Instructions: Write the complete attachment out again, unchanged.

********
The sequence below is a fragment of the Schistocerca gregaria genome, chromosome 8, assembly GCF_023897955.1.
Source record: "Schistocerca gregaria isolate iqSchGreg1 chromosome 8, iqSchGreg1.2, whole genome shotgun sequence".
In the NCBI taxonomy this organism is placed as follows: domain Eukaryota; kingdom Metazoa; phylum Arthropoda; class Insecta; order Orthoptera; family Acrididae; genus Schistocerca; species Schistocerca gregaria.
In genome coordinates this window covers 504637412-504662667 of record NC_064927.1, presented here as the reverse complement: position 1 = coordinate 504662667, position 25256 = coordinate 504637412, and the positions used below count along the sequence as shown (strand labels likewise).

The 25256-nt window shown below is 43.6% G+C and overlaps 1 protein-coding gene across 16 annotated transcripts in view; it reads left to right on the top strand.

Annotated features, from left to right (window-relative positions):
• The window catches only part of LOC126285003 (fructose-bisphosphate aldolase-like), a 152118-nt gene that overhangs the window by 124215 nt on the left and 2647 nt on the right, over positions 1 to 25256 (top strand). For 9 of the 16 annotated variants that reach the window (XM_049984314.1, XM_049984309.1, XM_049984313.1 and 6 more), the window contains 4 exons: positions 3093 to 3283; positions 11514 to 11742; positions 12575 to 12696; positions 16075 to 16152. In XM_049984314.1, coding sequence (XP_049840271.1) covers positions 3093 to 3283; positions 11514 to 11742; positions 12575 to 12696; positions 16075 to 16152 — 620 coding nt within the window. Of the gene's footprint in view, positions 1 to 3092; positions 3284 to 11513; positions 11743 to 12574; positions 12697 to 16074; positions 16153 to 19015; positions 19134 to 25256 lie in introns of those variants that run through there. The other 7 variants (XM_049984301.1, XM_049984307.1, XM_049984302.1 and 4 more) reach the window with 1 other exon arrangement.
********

The sequence below is a fragment of the Schistocerca gregaria genome, chromosome 8, assembly GCF_023897955.1.
Source record: "Schistocerca gregaria isolate iqSchGreg1 chromosome 8, iqSchGreg1.2, whole genome shotgun sequence".
In the NCBI taxonomy this organism is placed as follows: domain Eukaryota; kingdom Metazoa; phylum Arthropoda; class Insecta; order Orthoptera; family Acrididae; genus Schistocerca; species Schistocerca gregaria.
In genome coordinates this window covers 504637412-504662667 of record NC_064927.1, presented here as the reverse complement: position 1 = coordinate 504662667, position 25256 = coordinate 504637412, and the positions used below count along the sequence as shown (strand labels likewise).

The 25256-nt window shown below is 43.6% G+C and overlaps 1 protein-coding gene across 16 annotated transcripts in view; it reads left to right on the top strand.

Annotated features, from left to right (window-relative positions):
• The window catches only part of LOC126285003 (fructose-bisphosphate aldolase-like), a 152118-nt gene that overhangs the window by 124215 nt on the left and 2647 nt on the right, over positions 1 to 25256 (top strand). For 9 of the 16 annotated variants that reach the window (XM_049984314.1, XM_049984309.1, XM_049984313.1 and 6 more), the window contains 4 exons: positions 3093 to 3283; positions 11514 to 11742; positions 12575 to 12696; positions 16075 to 16152. In XM_049984314.1, coding sequence (XP_049840271.1) covers positions 3093 to 3283; positions 11514 to 11742; positions 12575 to 12696; positions 16075 to 16152 — 620 coding nt within the window. Of the gene's footprint in view, positions 1 to 3092; positions 3284 to 11513; positions 11743 to 12574; positions 12697 to 16074; positions 16153 to 19015; positions 19134 to 25256 lie in introns of those variants that run through there. The other 7 variants (XM_049984301.1, XM_049984307.1, XM_049984302.1 and 4 more) reach the window with 1 other exon arrangement.